Climate change could make SoCal's May Gray, June Gloom disappear

Most Southern Californians have come to expect cool, overcast days this time of year. But a new study suggests May Gray and June Gloom could eventually disappear for good.

Scientists at California Institute of Technology who are researching climate change, specifically the marine layer, say heavy cloud cover could be a thing of the past soon.

"The story is that clouds, about 100 years from now or so, might disappear altogether from our area here," said Dr. Tapio Schneider of Cal Tech. "The marine layer clouds that gives us the May Gray and June Gloom they may just not be there anymore and in a world that has much higher concentration of green house gases."

Globally, temperatures have increased about two degrees in the last 100 years.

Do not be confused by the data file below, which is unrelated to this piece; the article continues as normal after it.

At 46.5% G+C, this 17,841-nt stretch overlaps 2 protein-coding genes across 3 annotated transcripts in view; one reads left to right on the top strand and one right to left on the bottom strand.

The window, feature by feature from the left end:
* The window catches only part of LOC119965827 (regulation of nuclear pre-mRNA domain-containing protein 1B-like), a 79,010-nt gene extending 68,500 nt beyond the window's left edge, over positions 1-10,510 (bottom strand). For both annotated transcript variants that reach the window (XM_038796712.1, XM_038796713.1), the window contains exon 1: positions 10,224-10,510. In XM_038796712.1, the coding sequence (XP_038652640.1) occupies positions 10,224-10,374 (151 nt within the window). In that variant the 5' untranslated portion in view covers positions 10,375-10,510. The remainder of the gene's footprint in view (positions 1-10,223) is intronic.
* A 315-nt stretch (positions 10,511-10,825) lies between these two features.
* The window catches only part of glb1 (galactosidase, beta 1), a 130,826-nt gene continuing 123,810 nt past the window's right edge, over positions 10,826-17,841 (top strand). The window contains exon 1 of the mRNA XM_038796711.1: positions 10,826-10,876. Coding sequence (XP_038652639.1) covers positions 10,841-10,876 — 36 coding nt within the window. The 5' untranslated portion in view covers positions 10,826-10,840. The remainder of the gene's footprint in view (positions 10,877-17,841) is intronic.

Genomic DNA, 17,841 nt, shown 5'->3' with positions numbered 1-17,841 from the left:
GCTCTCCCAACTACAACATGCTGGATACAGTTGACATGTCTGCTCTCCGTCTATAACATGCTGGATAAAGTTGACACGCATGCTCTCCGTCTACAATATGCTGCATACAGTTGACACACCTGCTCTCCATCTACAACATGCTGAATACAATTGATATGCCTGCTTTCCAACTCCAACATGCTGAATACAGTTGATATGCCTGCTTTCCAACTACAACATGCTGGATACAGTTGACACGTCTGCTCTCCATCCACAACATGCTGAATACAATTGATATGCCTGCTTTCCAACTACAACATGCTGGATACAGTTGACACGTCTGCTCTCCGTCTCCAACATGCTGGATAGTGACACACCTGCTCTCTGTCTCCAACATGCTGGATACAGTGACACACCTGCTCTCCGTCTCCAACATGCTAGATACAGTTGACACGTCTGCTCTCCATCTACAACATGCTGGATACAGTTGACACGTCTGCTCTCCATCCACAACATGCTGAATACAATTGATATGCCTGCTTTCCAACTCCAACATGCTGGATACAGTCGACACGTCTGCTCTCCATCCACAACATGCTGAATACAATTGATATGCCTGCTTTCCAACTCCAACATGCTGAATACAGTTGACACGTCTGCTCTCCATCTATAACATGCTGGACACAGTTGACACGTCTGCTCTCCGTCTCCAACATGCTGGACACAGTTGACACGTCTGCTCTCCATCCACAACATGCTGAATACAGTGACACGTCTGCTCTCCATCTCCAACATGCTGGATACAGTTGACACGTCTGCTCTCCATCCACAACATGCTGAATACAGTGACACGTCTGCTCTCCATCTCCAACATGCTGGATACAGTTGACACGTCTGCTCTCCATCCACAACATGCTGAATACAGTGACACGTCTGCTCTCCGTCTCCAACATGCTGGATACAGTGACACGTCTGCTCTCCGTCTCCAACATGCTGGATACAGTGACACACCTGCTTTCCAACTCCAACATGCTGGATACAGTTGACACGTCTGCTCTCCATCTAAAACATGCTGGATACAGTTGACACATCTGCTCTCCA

In Pasadena, Schneider says the median overnight temps have increased about nine degrees.

"It's marine layer clouds that give us May Gray, June Gloom. They cover 20 percent of tropical oceans, so they cover vast areas of the Earth, and they're in some way Earth's natural refrigerator," Schneider said.

They affect temperatures globally because they reflect so much sunlight, covering such a large area.

"If they would disappear all over the subtropics, the oceans off the coast of California, Peru, Angola and the like - that would lead to warming everywhere," Schneider said.

Schneider says greenhouse gases cause global warming, thus the surface temperatures also increase.